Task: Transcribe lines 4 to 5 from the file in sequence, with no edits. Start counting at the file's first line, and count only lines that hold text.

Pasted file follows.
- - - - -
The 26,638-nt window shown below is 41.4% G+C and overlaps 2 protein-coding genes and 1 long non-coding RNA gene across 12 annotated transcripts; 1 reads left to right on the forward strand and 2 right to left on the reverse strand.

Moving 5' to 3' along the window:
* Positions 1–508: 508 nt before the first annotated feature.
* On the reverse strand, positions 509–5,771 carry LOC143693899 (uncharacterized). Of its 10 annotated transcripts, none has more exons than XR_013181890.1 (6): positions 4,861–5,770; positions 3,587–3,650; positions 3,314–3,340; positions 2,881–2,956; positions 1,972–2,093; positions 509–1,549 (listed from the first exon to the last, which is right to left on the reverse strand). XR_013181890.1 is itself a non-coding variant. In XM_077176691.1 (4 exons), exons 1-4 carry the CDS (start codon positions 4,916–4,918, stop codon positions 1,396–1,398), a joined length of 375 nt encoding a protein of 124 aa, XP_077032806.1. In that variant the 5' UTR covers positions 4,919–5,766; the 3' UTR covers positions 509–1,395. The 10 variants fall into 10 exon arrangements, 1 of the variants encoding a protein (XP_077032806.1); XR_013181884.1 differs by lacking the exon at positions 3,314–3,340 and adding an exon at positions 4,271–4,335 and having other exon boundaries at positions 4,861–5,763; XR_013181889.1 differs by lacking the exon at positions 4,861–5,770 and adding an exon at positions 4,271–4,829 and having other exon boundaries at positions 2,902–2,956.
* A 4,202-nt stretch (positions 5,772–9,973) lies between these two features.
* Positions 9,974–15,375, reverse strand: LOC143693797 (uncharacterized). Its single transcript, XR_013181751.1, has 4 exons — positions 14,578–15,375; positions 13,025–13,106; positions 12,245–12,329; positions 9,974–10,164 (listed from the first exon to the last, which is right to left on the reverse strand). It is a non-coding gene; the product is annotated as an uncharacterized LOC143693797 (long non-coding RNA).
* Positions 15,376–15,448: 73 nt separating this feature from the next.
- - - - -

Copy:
* On the reverse strand, positions 509–5,771 carry LOC143693899 (uncharacterized). Of its 10 annotated transcripts, none has more exons than XR_013181890.1 (6): positions 4,861–5,770; positions 3,587–3,650; positions 3,314–3,340; positions 2,881–2,956; positions 1,972–2,093; positions 509–1,549 (listed from the first exon to the last, which is right to left on the reverse strand). XR_013181890.1 is itself a non-coding variant. In XM_077176691.1 (4 exons), exons 1-4 carry the CDS (start codon positions 4,916–4,918, stop codon positions 1,396–1,398), a joined length of 375 nt encoding a protein of 124 aa, XP_077032806.1. In that variant the 5' UTR covers positions 4,919–5,766; the 3' UTR covers positions 509–1,395. The 10 variants fall into 10 exon arrangements, 1 of the variants encoding a protein (XP_077032806.1); XR_013181884.1 differs by lacking the exon at positions 3,314–3,340 and adding an exon at positions 4,271–4,335 and having other exon boundaries at positions 4,861–5,763; XR_013181889.1 differs by lacking the exon at positions 4,861–5,770 and adding an exon at positions 4,271–4,829 and having other exon boundaries at positions 2,902–2,956.
* A 4,202-nt stretch (positions 5,772–9,973) lies between these two features.